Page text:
The Goldmine-L.A. Woman by The Doors

L.A. WomanFor this first blog post we will be going back to unearth the famous album L.A. Woman by The Doors. The sixth and final Doors album with lead singer Jim Morrison, L.A. Woman is considered one of the bands’ masterpieces. It is a fabulous array of blues rock from one of the seminal psychedelic bands of the late 1960’s. Released in April of 1971, the album was recorded under tense conditions by the band, who were attempting to spurn the notoriety that Morrison had attracted which had landed him in jail in several states.

Immediately evident is the distinct lack of all dark psychedelia that The Doors built their careers on. L.A. Woman would pick up where their previous album, Morrison Hotel, left off. A drive deeper and deeper into blues rock. All while incorporating Jim Morrison’s unique and thought provoking poetry. The album features two additional musicians to the band members themselves: bassist Jerry Scheff who was Elvis Presley’s own bassist, and guitarist Marc Benno to play rhythm, this allowed Doors guitarist Robby Krieger to play lead guitar lines and solo without overdubbing in the studio.

Side A

L.A. Woman begins with some driving funky blues of courtesy of The Changeling. Drummer John Densmore plays sharp and tight while Ray Manzarek’s super-funk organ and Scheff’s bass set the tone in this rollicking tune.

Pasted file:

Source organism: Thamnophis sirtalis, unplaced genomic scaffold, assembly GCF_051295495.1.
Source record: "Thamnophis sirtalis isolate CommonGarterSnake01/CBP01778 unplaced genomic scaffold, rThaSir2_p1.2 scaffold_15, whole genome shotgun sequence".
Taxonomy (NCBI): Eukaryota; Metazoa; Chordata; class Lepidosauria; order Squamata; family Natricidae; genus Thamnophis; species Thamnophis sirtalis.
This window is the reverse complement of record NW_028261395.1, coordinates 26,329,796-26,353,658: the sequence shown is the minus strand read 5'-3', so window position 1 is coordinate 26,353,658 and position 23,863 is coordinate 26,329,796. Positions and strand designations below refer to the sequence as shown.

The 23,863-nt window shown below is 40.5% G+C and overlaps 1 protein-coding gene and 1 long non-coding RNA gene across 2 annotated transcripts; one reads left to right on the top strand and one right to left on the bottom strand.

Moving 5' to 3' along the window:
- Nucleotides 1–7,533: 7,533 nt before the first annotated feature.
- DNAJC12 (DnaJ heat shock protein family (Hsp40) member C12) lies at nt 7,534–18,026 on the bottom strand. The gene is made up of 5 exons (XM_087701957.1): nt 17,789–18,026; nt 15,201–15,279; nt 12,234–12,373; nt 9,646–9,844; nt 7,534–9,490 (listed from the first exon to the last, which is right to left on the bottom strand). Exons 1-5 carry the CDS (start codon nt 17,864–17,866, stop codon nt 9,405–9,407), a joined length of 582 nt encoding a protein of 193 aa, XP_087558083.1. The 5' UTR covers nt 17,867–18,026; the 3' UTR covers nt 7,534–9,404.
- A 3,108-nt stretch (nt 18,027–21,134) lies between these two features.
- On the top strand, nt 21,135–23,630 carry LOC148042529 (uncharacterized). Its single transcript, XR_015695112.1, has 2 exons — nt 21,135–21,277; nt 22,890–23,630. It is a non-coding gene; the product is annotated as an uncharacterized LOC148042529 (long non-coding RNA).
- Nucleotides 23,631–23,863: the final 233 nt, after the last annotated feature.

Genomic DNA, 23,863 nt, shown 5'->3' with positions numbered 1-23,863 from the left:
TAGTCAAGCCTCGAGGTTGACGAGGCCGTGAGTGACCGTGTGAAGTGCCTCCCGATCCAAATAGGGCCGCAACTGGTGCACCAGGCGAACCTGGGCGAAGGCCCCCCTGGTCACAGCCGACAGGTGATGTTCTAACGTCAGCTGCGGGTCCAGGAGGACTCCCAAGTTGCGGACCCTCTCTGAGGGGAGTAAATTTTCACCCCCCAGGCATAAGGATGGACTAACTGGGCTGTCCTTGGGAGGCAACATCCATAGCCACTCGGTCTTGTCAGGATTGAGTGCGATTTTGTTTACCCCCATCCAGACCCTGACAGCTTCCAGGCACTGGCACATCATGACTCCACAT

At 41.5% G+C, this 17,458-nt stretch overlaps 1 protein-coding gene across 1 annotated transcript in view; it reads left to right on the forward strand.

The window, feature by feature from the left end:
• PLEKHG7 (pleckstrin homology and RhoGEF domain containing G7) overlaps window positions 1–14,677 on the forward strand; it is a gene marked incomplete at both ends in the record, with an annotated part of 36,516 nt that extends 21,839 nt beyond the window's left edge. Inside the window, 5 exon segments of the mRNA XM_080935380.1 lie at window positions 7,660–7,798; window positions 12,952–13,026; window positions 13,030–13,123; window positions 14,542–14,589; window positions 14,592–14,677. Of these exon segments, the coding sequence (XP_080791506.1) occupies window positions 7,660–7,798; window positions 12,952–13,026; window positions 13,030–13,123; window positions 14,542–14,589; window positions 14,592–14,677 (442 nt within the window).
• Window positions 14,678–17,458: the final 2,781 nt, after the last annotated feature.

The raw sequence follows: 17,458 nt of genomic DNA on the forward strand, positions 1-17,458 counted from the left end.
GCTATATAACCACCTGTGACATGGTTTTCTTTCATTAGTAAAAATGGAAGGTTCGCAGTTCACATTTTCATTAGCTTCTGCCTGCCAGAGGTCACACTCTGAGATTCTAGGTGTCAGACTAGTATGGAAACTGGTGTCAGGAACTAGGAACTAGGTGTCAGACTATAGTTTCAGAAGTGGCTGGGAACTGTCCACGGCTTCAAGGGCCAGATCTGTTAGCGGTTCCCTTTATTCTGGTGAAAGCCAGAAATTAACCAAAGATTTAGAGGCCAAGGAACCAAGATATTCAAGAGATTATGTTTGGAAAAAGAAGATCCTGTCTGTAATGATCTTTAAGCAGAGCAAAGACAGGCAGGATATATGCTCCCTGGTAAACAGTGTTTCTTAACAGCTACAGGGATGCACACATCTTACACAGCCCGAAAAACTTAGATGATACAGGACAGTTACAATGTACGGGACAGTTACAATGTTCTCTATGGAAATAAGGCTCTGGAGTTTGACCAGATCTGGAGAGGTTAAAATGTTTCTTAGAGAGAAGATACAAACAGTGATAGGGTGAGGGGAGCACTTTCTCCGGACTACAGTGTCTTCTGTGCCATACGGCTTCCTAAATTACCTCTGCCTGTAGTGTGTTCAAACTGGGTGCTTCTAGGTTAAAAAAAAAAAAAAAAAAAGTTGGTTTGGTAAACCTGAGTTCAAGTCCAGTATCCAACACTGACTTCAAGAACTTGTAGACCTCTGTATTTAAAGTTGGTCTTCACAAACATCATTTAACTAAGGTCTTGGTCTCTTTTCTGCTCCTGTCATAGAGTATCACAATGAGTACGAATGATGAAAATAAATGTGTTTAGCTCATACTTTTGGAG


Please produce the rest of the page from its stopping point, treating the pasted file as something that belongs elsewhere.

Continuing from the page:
Following The Changeling is Love Her Madly, one of the more popular radio songs the band wrote, featuring Manzarek’s signature flair on the keyboard that was the musical lynchpin of the group.

Up next is Been Down So Long, a swaggering and dirty blues-rock song oriented around Krieger and Benno’s guitar play. Morrison sounds so at home in his blues man persona; the days of Break On Through and Light My Fire from their first album The Doors sound from a completely different time and place. In the tours before the recording L.A. Woman, Manzarek would join Krieger on guitar because there are no keyboards on the track.

If Been Down So Long is The Doors playing blues-rock at its best then Cars Hiss By My Window is The Doors playing straight up blues at its best. Listen closely for an eerie second vocal track by Jim Morrison hidden in the mix. Another fun open secret about this song is the ‘guitar solo’ is actually sung by Morrison to mimic a soulful blues six string performance (whether or not you find it convincing is up to you.)